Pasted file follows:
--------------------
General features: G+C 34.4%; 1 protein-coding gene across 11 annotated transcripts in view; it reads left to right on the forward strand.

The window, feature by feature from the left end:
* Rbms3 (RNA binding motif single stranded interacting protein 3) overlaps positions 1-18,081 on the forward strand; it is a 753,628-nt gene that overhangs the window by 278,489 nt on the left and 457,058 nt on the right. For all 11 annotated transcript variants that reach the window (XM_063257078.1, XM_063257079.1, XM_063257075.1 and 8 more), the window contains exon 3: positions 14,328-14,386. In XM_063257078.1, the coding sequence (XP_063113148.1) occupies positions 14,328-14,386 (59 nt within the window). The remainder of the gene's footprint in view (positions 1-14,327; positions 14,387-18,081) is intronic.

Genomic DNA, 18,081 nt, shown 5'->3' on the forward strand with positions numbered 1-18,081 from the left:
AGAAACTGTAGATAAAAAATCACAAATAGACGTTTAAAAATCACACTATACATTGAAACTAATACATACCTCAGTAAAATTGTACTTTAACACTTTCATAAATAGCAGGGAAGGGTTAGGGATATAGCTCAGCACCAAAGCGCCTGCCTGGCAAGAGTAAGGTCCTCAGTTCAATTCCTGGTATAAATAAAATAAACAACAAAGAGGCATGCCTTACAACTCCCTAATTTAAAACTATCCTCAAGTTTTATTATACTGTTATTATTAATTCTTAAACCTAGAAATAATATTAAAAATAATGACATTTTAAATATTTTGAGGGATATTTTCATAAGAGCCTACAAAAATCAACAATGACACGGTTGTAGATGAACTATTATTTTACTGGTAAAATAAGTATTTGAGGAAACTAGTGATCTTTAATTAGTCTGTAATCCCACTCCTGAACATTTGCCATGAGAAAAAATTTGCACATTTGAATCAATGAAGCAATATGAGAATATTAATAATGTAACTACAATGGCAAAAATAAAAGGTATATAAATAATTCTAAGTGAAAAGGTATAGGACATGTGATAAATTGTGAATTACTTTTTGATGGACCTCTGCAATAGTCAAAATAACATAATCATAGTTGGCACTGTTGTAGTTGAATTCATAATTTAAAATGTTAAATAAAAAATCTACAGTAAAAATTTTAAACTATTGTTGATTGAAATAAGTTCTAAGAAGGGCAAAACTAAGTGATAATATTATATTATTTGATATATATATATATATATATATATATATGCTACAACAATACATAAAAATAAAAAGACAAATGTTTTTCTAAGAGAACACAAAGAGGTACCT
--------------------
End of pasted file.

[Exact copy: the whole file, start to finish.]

General features: G+C 34.4%; 1 protein-coding gene across 11 annotated transcripts in view; it reads left to right on the forward strand.

The window, feature by feature from the left end:
* Rbms3 (RNA binding motif single stranded interacting protein 3) overlaps positions 1-18,081 on the forward strand; it is a 753,628-nt gene that overhangs the window by 278,489 nt on the left and 457,058 nt on the right. For all 11 annotated transcript variants that reach the window (XM_063257078.1, XM_063257079.1, XM_063257075.1 and 8 more), the window contains exon 3: positions 14,328-14,386. In XM_063257078.1, the coding sequence (XP_063113148.1) occupies positions 14,328-14,386 (59 nt within the window). The remainder of the gene's footprint in view (positions 1-14,327; positions 14,387-18,081) is intronic.

Genomic DNA, 18,081 nt, shown 5'->3' on the forward strand with positions numbered 1-18,081 from the left:
AGAAACTGTAGATAAAAAATCACAAATAGACGTTTAAAAATCACACTATACATTGAAACTAATACATACCTCAGTAAAATTGTACTTTAACACTTTCATAAATAGCAGGGAAGGGTTAGGGATATAGCTCAGCACCAAAGCGCCTGCCTGGCAAGAGTAAGGTCCTCAGTTCAATTCCTGGTATAAATAAAATAAACAACAAAGAGGCATGCCTTACAACTCCCTAATTTAAAACTATCCTCAAGTTTTATTATACTGTTATTATTAATTCTTAAACCTAGAAATAATATTAAAAATAATGACATTTTAAATATTTTGAGGGATATTTTCATAAGAGCCTACAAAAATCAACAATGACACGGTTGTAGATGAACTATTATTTTACTGGTAAAATAAGTATTTGAGGAAACTAGTGATCTTTAATTAGTCTGTAATCCCACTCCTGAACATTTGCCATGAGAAAAAATTTGCACATTTGAATCAATGAAGCAATATGAGAATATTAATAATGTAACTACAATGGCAAAAATAAAAGGTATATAAATAATTCTAAGTGAAAAGGTATAGGACATGTGATAAATTGTGAATTACTTTTTGATGGACCTCTGCAATAGTCAAAATAACATAATCATAGTTGGCACTGTTGTAGTTGAATTCATAATTTAAAATGTTAAATAAAAAATCTACAGTAAAAATTTTAAACTATTGTTGATTGAAATAAGTTCTAAGAAGGGCAAAACTAAGTGATAATATTATATTATTTGATATATATATATATATATATATATATATGCTACAACAATACATAAAAATAAAAAGACAAATGTTTTTCTAAGAGAACACAAAGAGGTACCT